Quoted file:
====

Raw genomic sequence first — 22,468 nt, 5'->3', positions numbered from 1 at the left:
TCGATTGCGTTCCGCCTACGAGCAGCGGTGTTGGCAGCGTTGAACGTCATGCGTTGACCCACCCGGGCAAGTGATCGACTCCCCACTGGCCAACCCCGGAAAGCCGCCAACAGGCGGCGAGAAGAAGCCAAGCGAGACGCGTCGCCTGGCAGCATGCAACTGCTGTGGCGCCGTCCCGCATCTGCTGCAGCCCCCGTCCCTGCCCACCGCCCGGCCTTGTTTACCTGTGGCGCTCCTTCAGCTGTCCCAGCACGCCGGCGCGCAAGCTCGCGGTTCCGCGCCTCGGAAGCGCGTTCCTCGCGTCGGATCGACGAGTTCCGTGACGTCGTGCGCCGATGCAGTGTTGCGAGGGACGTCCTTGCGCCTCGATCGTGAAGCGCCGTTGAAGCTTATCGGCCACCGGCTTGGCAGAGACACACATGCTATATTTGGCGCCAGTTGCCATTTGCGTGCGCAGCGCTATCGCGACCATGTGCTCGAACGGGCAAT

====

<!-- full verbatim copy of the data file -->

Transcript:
Raw genomic sequence first — 22,468 nt, 5'->3', positions numbered from 1 at the left:
TCGATTGCGTTCCGCCTACGAGCAGCGGTGTTGGCAGCGTTGAACGTCATGCGTTGACCCACCCGGGCAAGTGATCGACTCCCCACTGGCCAACCCCGGAAAGCCGCCAACAGGCGGCGAGAAGAAGCCAAGCGAGACGCGTCGCCTGGCAGCATGCAACTGCTGTGGCGCCGTCCCGCATCTGCTGCAGCCCCCGTCCCTGCCCACCGCCCGGCCTTGTTTACCTGTGGCGCTCCTTCAGCTGTCCCAGCACGCCGGCGCGCAAGCTCGCGGTTCCGCGCCTCGGAAGCGCGTTCCTCGCGTCGGATCGACGAGTTCCGTGACGTCGTGCGCCGATGCAGTGTTGCGAGGGACGTCCTTGCGCCTCGATCGTGAAGCGCCGTTGAAGCTTATCGGCCACCGGCTTGGCAGAGACACACATGCTATATTTGGCGCCAGTTGCCATTTGCGTGCGCAGCGCTATCGCGACCATGTGCTCGAACGGGCAAT